To more wholeheartedly provide the leg-up our customers need in order to move forward into healthier, safer and, more fulfilling lives we need to get a handle on the basic benefit issues. As illustrated a simple change of address, if not reported, can mean significant backward steps and has the potential to destroy any relationship of trust between the customer and the supporting organisation.
Getting the right benefits in place and keeping the customer on the right benefit improves the person’s health and well-being and, their engagement with services. The support worker can focus on delivering other much needed assistance such as ensuring they attend GP and hospital appointments, that they engage with drug and alcohol support services so that the customer stays on script, teaching basic cooking skills, providing budgeting support and, helping the customer to access suitable permanent accommodation. It ensures that in most cases service charges are paid and the customer is able to move on to suitable housing.
If it’s done right at the very start there are advantages to be felt by all involved, including the DWP and local authority departments, landlords, and the wider community.
- On entering a support service and/or temporary or supported accommodation the customer is given a routine benefit check. This should be done at the initial assessment stage or very soon after.
- If the person is already in receipt of benefits, arrangements should be made to notify each separate DWP department, and other benefit providers such as HMRC, of a change of address or circumstance as soon as possible. With the introduction of Universal Credit this may be easier as the person can do this via their online journal however, they may still require prompting or support to do this.
- If there is potentially an entitlement to other benefits not already received, the person should be supported to make those claims. However, with the introduction of Universal Credit, identifying what benefit should be claimed can be complex as there are different rules for the DWP natural and managed migration from legacy benefits*. Services should check with local benefit advice agencies before making a claim for Universal Credit especially if the person is already in receipt of a legacy benefit.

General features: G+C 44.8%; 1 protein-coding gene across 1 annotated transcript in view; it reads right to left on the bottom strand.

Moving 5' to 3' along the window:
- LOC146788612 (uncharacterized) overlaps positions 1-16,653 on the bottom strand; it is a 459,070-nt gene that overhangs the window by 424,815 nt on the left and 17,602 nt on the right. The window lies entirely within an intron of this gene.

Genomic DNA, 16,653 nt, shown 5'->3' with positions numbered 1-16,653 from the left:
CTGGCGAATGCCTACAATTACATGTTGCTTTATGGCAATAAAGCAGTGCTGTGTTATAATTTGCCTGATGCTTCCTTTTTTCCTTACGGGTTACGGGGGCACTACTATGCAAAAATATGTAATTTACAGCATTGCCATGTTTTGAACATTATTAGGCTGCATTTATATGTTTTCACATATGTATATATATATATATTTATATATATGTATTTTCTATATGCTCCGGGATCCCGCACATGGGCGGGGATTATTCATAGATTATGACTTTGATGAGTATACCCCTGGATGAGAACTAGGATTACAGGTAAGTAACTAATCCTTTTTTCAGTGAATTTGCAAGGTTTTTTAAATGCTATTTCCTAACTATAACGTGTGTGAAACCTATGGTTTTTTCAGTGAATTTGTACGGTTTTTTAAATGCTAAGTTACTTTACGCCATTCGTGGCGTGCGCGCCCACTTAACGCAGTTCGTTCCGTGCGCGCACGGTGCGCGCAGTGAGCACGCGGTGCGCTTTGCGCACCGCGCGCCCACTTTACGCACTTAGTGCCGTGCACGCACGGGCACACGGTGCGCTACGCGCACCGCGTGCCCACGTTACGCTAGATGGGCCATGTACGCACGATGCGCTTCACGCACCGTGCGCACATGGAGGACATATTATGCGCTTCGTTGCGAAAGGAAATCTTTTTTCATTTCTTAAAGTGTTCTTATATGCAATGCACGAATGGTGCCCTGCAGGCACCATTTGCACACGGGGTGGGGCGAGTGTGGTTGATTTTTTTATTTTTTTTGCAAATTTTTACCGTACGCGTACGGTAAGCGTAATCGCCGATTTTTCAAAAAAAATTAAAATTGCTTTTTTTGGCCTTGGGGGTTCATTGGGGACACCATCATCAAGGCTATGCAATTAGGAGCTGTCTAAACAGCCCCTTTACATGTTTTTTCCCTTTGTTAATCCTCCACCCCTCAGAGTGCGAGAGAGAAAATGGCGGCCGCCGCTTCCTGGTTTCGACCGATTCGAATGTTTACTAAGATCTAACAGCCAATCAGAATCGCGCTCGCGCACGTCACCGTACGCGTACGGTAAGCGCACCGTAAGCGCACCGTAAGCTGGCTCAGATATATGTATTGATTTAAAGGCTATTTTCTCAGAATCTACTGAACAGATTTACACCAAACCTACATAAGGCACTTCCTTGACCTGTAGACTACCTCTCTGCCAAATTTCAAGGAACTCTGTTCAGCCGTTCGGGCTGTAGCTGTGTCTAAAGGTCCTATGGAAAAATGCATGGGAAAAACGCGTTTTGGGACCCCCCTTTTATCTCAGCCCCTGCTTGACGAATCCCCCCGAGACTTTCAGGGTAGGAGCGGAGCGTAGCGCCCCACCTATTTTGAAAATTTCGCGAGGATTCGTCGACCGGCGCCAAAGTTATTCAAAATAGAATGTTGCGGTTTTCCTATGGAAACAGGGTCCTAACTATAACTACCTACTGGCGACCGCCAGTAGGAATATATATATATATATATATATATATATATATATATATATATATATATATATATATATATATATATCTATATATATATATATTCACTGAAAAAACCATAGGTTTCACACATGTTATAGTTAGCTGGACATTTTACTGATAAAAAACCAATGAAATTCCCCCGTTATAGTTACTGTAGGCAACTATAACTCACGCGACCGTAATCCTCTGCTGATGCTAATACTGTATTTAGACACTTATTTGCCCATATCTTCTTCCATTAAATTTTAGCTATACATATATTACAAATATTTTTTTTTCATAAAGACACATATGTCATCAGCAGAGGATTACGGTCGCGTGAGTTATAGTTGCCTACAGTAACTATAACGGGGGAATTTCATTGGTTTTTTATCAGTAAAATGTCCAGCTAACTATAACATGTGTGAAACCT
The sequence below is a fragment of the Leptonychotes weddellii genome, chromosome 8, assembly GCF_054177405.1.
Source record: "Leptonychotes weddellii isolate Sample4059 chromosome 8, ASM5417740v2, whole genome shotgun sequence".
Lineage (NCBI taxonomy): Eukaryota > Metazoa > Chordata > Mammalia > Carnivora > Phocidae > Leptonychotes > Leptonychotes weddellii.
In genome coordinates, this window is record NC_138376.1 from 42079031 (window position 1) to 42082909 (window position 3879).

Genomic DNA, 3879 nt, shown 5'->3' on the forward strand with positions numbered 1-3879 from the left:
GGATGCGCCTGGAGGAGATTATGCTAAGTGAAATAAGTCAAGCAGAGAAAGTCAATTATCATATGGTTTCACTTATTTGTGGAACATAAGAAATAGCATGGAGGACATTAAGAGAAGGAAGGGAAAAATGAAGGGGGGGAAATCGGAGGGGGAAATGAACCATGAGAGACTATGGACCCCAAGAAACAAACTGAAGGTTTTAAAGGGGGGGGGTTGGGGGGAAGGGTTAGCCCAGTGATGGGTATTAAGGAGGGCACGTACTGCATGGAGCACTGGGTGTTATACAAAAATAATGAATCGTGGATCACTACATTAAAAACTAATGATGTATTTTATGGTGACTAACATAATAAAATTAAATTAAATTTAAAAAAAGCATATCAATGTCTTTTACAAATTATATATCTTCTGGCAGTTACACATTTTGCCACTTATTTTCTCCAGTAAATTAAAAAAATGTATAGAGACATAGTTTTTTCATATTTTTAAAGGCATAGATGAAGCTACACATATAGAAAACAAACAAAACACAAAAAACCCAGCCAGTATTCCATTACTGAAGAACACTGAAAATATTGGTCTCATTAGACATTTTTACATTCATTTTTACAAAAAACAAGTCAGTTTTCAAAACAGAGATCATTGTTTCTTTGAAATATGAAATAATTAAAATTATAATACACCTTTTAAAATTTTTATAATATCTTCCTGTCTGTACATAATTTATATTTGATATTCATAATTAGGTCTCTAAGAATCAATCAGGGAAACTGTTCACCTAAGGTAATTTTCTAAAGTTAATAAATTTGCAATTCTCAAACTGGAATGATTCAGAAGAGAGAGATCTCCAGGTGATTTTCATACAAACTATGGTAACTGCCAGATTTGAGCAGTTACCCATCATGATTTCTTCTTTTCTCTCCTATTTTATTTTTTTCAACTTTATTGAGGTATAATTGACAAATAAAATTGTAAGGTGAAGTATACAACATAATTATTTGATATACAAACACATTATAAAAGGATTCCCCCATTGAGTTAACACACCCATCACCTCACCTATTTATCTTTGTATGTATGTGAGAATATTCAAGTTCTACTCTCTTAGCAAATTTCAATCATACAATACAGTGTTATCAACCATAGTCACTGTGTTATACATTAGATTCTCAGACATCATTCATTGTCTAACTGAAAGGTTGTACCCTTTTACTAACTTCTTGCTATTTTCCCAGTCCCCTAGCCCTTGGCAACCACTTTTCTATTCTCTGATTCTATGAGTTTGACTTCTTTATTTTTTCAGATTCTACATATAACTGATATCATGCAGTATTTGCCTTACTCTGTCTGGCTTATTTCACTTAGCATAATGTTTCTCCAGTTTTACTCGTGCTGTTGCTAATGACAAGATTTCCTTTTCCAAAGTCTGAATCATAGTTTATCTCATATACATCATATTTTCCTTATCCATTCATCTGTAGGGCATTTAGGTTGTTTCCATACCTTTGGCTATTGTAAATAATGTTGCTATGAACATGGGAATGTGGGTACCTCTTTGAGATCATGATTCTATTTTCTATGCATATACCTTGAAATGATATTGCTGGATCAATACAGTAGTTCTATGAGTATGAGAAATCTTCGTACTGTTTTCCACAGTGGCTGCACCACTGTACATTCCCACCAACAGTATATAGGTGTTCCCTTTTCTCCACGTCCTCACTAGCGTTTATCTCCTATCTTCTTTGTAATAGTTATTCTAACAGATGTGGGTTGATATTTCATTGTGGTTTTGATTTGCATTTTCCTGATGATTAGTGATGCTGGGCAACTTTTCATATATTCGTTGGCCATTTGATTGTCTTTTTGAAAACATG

- If more complex issues arise the person should be supported to attend an expert advice organisation.
- Support services should consider embedding a benefits advisor from an expert advice organisation as part of the service offered to the customer. This would avoid delays in dealing with the customer’s benefit issues. The customer would not have to sit in a busy waiting room at a drop-in service, or endure long waiting times for an appointment, and they would have access to timely specialist advice, intervention and, representation.
- Support services should ensure mandatory training on the welfare benefits system is available to all support staff. This would increase the confidence and capacity of all support workers to be effective advocates on behalf of their customer. At the very least it would help identify any limitations of the service and when to refer for more specialist input.
*Sometimes the person is better off on ‘legacy’ benefits. Legacy benefits are those benefits that Universal Credit replaces: income based Jobseekers Allowance, income related Employment & Support Allowance, Income Support, Housing Benefit (except in supported housing), Pension Credit, Child Tax Credit and, Working Tax Credit.